Get that peaceful, easy feeling.

Iditarod 2016, here we go again!

At the Musher Banquet last night, Trent drew bib #58 of the 85 mushers who will start the race on Sunday in Willow, Alaska. There will be a 3 mile ceremonial start in the streets of Anchorage on Saturday.

Bib numbers are luck of the draw, but Trent likes the idea of starting late in the afternoon when temperatures will be falling, it's been warmer than usual in that part of the state.   The race start is at 2PM Alaska Time. They send them out every 2 minutes so being #58, I suspect Trent will be off by 4PM.  Expect Trent and the team to go through the checkpoint at Skwentna (at 72 miles) and camp 5-10 miles on the other side Sunday night.  

Our good friends and one of our sponsors, DECKED, created and uploaded this great short clip of Trent.   Enjoy!   

DECKED is an awesome truck accessory and storage system that adds slide out drawers to your truck bed.  We used it in the truck all winter for training, keeping the lines in tact, and training food organized.   

Check them out at http://decked.com/

Nice footage chopping up a salmon to throw to the team.

One Time Call for Help

Here's to all of you that follow us and subscribe to the blog.  Many of you guys have helped out along the way with donations and we greatly appreciate it.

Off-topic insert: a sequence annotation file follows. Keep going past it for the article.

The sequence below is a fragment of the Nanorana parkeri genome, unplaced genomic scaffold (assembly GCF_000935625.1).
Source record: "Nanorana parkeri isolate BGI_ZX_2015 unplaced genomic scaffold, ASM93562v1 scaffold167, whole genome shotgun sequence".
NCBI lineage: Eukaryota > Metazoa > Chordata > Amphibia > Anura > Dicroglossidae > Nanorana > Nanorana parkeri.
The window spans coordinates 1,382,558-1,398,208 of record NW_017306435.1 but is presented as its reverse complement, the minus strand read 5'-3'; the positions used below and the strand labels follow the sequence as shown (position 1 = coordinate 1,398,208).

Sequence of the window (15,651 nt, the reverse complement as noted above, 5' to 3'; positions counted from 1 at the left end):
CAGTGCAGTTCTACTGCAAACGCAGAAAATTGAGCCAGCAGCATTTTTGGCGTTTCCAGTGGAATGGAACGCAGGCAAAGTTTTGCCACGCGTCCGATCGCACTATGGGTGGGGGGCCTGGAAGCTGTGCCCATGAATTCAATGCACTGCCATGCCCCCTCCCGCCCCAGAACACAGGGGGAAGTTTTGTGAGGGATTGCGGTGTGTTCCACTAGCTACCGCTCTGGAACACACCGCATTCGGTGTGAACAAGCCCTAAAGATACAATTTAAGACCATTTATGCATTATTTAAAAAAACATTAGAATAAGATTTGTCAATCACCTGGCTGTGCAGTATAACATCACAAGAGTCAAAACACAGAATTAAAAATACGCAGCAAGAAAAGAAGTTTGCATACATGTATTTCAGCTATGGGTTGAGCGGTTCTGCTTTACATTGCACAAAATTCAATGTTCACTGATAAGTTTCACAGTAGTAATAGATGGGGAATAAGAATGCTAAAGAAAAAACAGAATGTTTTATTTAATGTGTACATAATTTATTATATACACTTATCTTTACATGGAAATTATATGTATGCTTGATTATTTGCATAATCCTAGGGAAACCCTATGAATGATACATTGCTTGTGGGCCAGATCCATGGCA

If you feel so moved, visit the Sponsors page on the website http://trentherbst.com/

We have a PayPal Donate button where you can use your PayPal account or a credit card to send any help for race expenses. End of Solicitations, promise. 

Thanks So Much,

Trent and Tim

Welcome to 2016!

Hard to believe the start of the race is less than 2 weeks away!   We hope to get some good posts up.  

Great winter of snow and training up here in Idaho.   Food and drop bags are on their way, and Jake and the dogs are about to head up.  

Ceremonial Start in Anchorage on Saturday March 5.   Race Start Sunday March 6 out of Willow.   Hopefully the snow will keep falling up there.  

Pictures below of my 4-year old Kire, on her first dog-sledding adventures this Winter.  

Last Dance

April 2

Jake, Greg, and the dog team made it back to Idaho yesterday afternoon, April 1 after a 3,000 journey back from Alaska.    Trent got back last Saturday and has been back in the classroom all week.  Laura and Erika from Ed and Tasha Stielsta’s Nature’s Kennel had made the drive to Idaho earlier in the week and were waiting on the puppies to show up, and take them back home to Michigan.

The Nature’s Kennel Sprinter Van was scheduled for evening departure last night, and Jake and Trent wanted one last run with the team before kissing them good bye and sending them on their way home.